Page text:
Then you run docker-compose up, and browse to the Kafdrop UI at localhost:19090. From there, you can browse the messages on your Kafka topic - in Purview's case atlas_entities or atlas_hook - like so:

Kafdrop
Kafdrop

The types of messages in atlas_entities are distinguishable in the JSON payload by looking at the message.operationType field:

   ENTITY_CREATE:         sent when an entity instance is created
   ENTITY_UPDATE:         sent when an entity instance is updated
   ENTITY_DELETE:         sent when an entity instance is deleted
   CLASSIFICATION_ADD:    sent when classifications are added to an entity instance
   CLASSIFICATION_UPDATE: sent when classifications of an entity instance are updated
   CLASSIFICATION_DELETE: sent when classifications are removed from an entity instance

Database Decrypted and exposed as plaintext

The following TSQL decrypts our tables in place:

-- Add new columns
ALTER TABLE contosoHR_CLE.dbo.Employees
ADD
  FirstName_temp nvarchar(50),
  LastName_temp nvarchar(50),
  SSN_temp char(11),
  Salary_temp decimal(18,2)
GO

-- Open Symmetric Key so we can decrypt stuff
OPEN SYMMETRIC KEY SymKey_test DECRYPTION BY CERTIFICATE Certificate_test;

-- Decrypt columns
UPDATE contosoHR_CLE.dbo.Employees
SET
	FirstName_temp = CONVERT(nvarchar(50), DecryptByKey(FirstName)),
	LastName_temp = CONVERT(nvarchar(50), DecryptByKey(LastName)),
	SSN_temp = CONVERT(char(11), DecryptByKey(SSN)),
	Salary_temp = CONVERT(char(11), DecryptByKey(Salary))
FROM contosoHR_CLE.dbo.Employees;
GO

-- Close Symmetric Key
CLOSE SYMMETRIC KEY SymKey_test;
GO

-- Remove old columns
ALTER TABLE contosoHR_CLE.dbo.Employees
DROP COLUMN FirstName, LastName, SSN, Salary;
GO

-- Rename columns
EXEC sp_rename 'contosoHR_CLE.dbo.Employees.FirstName_temp', 'FirstName', 'COLUMN';
EXEC sp_rename 'contosoHR_CLE.dbo.Employees.LastName_temp', 'LastName', 'COLUMN';
EXEC sp_rename 'contosoHR_CLE.dbo.Employees.SSN_temp', 'SSN', 'COLUMN';
EXEC sp_rename 'contosoHR_CLE.dbo.Employees.Salary_temp', 'Salary', 'COLUMN';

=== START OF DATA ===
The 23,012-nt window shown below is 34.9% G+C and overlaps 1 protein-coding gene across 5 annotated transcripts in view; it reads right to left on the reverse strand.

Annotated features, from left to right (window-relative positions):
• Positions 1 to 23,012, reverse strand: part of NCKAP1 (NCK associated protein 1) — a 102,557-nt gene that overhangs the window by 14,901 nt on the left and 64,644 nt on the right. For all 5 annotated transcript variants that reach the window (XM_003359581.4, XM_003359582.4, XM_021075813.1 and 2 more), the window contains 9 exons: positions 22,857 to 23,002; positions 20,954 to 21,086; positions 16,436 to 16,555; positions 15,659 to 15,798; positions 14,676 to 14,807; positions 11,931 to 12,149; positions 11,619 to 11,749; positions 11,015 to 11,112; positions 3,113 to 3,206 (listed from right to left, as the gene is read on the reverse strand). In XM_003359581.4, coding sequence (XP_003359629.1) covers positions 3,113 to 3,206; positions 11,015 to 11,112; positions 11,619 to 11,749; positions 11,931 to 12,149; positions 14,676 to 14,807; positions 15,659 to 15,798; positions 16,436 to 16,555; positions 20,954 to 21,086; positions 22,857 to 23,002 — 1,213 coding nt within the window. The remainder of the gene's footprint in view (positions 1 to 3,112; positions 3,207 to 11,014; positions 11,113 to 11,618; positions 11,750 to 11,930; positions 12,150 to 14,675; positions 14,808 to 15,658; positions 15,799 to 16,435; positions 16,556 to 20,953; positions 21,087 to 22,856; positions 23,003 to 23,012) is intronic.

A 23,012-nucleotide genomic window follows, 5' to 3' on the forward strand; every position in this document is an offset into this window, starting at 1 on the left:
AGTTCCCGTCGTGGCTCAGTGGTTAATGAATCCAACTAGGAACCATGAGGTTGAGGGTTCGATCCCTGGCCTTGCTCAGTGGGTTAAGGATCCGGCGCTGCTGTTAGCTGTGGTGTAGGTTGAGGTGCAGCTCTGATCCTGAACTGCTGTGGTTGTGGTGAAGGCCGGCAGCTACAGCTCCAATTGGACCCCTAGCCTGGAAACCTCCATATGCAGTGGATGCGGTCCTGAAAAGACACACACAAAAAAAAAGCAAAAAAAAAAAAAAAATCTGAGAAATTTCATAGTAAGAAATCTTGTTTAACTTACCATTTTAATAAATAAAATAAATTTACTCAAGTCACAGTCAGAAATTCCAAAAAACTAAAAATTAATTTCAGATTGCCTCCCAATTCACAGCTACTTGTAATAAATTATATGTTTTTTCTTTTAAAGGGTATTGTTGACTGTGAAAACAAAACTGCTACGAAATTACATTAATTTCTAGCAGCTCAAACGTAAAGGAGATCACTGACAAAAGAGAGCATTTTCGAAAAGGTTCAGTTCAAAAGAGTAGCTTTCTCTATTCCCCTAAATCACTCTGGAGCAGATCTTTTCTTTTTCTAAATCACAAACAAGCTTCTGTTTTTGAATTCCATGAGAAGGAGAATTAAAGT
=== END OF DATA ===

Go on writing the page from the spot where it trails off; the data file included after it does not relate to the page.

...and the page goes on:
-- Query table
SELECT * FROM [dbo].[Employees]

Sensitive Azure SQL DB - Decrypted
Sensitive Azure SQL DB - Decrypted

At this point - our sensitive Database is decrypted and visible as plaintext for anyone to query 😧.

Purview Scan and Event Stream to Kafka

From here, we simulate a scheduled trigger by kicking of a manual Scan - and watch Kafdrop for the sequence of messages that leads to Purview discovering the updated Schema, and classifying the Sensitive Columns:

Purview SQL DB Scan kickoff
Purview SQL DB Scan kickoff

Here are the real-time events we see Purview places in Kafka, as the scan finishes within a few minutes:

  • CLASSIFICATION_ADD:
    • Columns that have sensitive data (3) - FirstName, LastName, SSN
  • ENTITY_UPDATE:
    • Employees Table got updated
    • Our columns data type has changed
  • CLASSIFICATION_ADD:
    • SSN - because Purview realizes it's highly confidential

And we see the Asset Schema is updated to reflect the updated state - decrypted columns with sensitive data available in plaintext:

Purview SQL DB Scan kickoff
Purview SQL DB Scan kickoff

As far as an event-driven application goes, we can easily build a microservice that reads from the above Kafka topic to parse the JSON payload, and use any integration necessary to inform the appropriate authorities. We can also do this sort of stuff pretty easily using Logic Apps (Source: Event Hubs, Sink: 3rd Party Connector).

Or, instead of a microservice, we can also use Spark Streaming to achieve the same end goal - since Spark Streaming can write to pretty much anything using a Custom Sink:

Structured Streaming on Kafka
Structured Streaming on Kafka

Conclusion

From here, we can have our Microservice call some webhook endpoint/Enterprise messaging system to inform the appropriate authorities to remediate the situation - or if we're really adventurous, call the T-SQL above (maybe as a Stored Proc) to re-encrypt the exposed columns automatically (I don't recommend doing this).

Get in touch 👋

If you have any questions or suggestions, feel free to open an issue on GitHub!

© 2021 Raki Rahman.